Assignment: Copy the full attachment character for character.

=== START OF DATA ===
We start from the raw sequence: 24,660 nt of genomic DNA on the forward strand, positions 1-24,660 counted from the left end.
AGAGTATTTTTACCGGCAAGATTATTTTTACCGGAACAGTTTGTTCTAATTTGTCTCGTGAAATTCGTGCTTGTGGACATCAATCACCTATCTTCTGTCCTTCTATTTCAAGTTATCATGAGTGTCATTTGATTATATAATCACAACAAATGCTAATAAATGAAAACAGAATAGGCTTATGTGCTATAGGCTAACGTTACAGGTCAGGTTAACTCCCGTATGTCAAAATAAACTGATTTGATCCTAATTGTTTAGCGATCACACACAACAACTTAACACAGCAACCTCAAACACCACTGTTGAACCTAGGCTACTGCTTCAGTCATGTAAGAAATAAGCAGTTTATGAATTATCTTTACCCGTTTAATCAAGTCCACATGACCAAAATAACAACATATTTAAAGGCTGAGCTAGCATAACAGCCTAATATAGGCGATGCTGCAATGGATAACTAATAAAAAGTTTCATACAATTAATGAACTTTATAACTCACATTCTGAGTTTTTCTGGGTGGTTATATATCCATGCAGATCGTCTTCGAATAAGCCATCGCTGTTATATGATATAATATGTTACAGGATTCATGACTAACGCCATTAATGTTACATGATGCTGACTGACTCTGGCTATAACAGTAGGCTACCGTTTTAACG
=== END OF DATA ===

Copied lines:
We start from the raw sequence: 24,660 nt of genomic DNA on the forward strand, positions 1-24,660 counted from the left end.
AGAGTATTTTTACCGGCAAGATTATTTTTACCGGAACAGTTTGTTCTAATTTGTCTCGTGAAATTCGTGCTTGTGGACATCAATCACCTATCTTCTGTCCTTCTATTTCAAGTTATCATGAGTGTCATTTGATTATATAATCACAACAAATGCTAATAAATGAAAACAGAATAGGCTTATGTGCTATAGGCTAACGTTACAGGTCAGGTTAACTCCCGTATGTCAAAATAAACTGATTTGATCCTAATTGTTTAGCGATCACACACAACAACTTAACACAGCAACCTCAAACACCACTGTTGAACCTAGGCTACTGCTTCAGTCATGTAAGAAATAAGCAGTTTATGAATTATCTTTACCCGTTTAATCAAGTCCACATGACCAAAATAACAACATATTTAAAGGCTGAGCTAGCATAACAGCCTAATATAGGCGATGCTGCAATGGATAACTAATAAAAAGTTTCATACAATTAATGAACTTTATAACTCACATTCTGAGTTTTTCTGGGTGGTTATATATCCATGCAGATCGTCTTCGAATAAGCCATCGCTGTTATATGATATAATATGTTACAGGATTCATGACTAACGCCATTAATGTTACATGATGCTGACTGACTCTGGCTATAACAGTAGGCTACCGTTTTAACG